Representatives from Homeless Voices for Justice, Greater Portland Health, Preble Street, the Maine People’s Alliance and other groups set up for the Longest Day of Homelessness Summer Solstice Sit-out Tuesday in Monument Square in Portland. The event is held annually to raise awareness about homelessness in the city and state. Michael Kelley / The Forecaster

The city of Portland is looking for an organization to help establish a daytime center for the homeless, a place where they can eat, receive mail, connect with service providers and get in out the elements seven days a week.

Jim Devine and Ben Martineau, members of Homeless Voices for Justice, said a day space is critically needed, especially in the wake of the pandemic that shut down the Preble Street Resource Center.

“If the city is looking into opening a day space, that is a great idea,” Devine said Tuesday morning during the group’s Longest Day of Homelessness Sit-out, an annual event to draw awareness to homelessness in the city and across the state. Devine has been a member of the group since 2000.

The center would be similar to the Preble Street Resource Center, which closed in April 2020. The Resource Center had provided three meals a day, bathroom facilities and showers, and help in obtaining services. Running the drop-in center and serving 300-400 people a day was not viable during the pandemic.

“It was not an easy decision, that’s for sure, but the post-COVID 19 world will look a lot different for homeless services,” Executive Director Mark Swann told the Forecaster in June 2020.

Preble Street now plans a 40-bed shelter at the Resource Center space.

Both Devine, who is housed now but was homeless off and on over the years as he dealt with alcoholism, and Martineau, who was homeless for parts of 2005 and 2006, frequented the Resource Center when they were homeless.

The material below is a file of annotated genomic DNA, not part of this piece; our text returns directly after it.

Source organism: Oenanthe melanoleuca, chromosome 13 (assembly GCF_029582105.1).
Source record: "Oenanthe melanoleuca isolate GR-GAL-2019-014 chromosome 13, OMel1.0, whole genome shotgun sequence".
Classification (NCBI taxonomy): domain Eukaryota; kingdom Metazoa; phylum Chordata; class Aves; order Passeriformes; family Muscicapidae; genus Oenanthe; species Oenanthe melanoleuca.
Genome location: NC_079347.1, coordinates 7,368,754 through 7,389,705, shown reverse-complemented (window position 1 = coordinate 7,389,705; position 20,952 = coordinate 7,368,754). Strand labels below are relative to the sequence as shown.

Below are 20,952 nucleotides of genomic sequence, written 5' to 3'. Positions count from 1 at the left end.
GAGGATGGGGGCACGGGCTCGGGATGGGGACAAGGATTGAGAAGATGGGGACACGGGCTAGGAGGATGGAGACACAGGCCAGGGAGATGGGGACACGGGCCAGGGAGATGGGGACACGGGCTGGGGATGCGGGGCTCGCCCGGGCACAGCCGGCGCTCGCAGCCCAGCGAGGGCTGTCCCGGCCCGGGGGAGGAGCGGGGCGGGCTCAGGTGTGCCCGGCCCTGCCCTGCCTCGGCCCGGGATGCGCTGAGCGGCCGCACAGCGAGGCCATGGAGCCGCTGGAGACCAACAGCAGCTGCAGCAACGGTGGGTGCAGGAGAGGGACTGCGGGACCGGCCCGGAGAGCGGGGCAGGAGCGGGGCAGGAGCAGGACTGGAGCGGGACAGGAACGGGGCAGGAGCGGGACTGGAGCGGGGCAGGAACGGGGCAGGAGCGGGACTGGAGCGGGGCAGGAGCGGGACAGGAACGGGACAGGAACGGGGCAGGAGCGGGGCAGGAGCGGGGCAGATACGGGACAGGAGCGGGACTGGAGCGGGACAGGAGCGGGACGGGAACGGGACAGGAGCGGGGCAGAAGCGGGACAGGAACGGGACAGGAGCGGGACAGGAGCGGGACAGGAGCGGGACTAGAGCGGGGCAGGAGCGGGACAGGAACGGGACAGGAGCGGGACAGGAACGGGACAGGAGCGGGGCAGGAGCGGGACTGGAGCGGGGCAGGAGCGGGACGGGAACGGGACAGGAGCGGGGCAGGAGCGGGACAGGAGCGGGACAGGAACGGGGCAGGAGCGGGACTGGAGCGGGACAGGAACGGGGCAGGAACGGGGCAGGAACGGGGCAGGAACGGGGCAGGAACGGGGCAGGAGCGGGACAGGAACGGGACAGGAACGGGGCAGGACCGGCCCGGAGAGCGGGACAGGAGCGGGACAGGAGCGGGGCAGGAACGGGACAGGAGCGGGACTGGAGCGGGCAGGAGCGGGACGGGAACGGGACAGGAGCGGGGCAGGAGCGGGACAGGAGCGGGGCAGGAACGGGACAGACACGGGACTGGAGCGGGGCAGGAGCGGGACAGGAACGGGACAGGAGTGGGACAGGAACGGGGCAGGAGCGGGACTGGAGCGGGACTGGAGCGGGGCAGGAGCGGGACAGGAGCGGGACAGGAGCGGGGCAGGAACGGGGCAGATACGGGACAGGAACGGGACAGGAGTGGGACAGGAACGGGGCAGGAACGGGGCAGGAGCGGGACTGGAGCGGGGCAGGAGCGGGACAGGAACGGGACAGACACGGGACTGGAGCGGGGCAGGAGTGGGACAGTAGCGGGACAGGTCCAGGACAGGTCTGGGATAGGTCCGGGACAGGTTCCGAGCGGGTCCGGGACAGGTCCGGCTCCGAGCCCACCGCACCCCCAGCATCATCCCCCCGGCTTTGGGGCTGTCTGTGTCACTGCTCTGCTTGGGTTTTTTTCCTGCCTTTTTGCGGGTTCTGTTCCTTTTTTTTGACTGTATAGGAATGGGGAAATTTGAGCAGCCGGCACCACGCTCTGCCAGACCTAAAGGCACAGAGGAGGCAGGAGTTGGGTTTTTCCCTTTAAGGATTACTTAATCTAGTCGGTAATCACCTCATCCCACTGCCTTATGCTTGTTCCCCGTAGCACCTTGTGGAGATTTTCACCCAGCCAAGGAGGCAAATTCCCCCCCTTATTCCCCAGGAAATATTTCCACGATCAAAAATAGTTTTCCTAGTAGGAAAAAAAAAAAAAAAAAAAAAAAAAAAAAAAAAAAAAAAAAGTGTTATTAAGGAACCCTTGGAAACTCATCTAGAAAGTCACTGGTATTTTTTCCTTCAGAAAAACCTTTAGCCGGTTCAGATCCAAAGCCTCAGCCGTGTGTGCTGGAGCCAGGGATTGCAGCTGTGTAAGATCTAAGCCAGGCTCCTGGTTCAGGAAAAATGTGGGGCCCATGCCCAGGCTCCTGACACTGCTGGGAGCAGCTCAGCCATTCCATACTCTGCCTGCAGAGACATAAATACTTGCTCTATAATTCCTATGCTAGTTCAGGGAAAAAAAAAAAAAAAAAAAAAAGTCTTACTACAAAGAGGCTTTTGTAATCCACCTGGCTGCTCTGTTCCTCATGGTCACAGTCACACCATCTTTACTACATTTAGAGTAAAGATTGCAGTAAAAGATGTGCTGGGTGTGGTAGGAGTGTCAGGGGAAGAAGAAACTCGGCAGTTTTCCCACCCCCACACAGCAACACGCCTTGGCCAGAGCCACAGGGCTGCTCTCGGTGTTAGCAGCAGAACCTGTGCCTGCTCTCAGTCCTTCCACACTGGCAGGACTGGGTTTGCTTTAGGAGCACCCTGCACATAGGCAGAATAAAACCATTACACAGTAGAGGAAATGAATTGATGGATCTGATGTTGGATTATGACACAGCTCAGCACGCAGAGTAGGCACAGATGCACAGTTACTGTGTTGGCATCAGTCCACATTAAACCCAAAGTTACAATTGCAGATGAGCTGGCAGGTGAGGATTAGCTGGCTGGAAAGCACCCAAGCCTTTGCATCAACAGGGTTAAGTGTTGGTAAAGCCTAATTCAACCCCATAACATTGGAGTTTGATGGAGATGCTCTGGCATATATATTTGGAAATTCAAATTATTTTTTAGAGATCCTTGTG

“It was like its own community center,” Martineau said. “When it first closed, it was a big loss.”

Getting a new day center up and running would be funded through $237,916 in federal Community Development Block Grant and Emergency Solutions Grant funding that the city received as part of the Coronavirus Aid, Relief, and Economic Security Act. The money must be used to “prevent, prepare and respond to the COVID-19 pandemic.”

“My office was asked to identify the needs in our community. One of them that was very obvious was for us to provide some sort of day space,” said Kelley Walsh, the city’s housing and community development program manager, who oversees the CDBG program.

In its request for proposals for the day center, the city says that since the pandemic,  “the social service landscape and resources available to the homeless population has drastically changed.”

‘The closure of local social service centers and programing has created many barriers and challenges for the homeless community, specifically in relation to accessing day space, meal and most recently mail services. Emergency food services are currently using a mobile food distribution model, providing bagged meals for shelter guests and take-away meals for those that are unsheltered in the community,” the city says.

That model, however, “has created a challenge for the community, as some current shelters lack appropriate meal space, guests consume meals in makeshift dining areas.”

The day center is intended to be temporary, Walsh said, until the city’s new homeless services center in Riverton is operating.

Staff from the city’s Housing and Community Development and Health and Human Services will review the applications to set up the center, which are due back to the city by 4 p.m. on June 30. City Manager Jon Jennings will make the final selection

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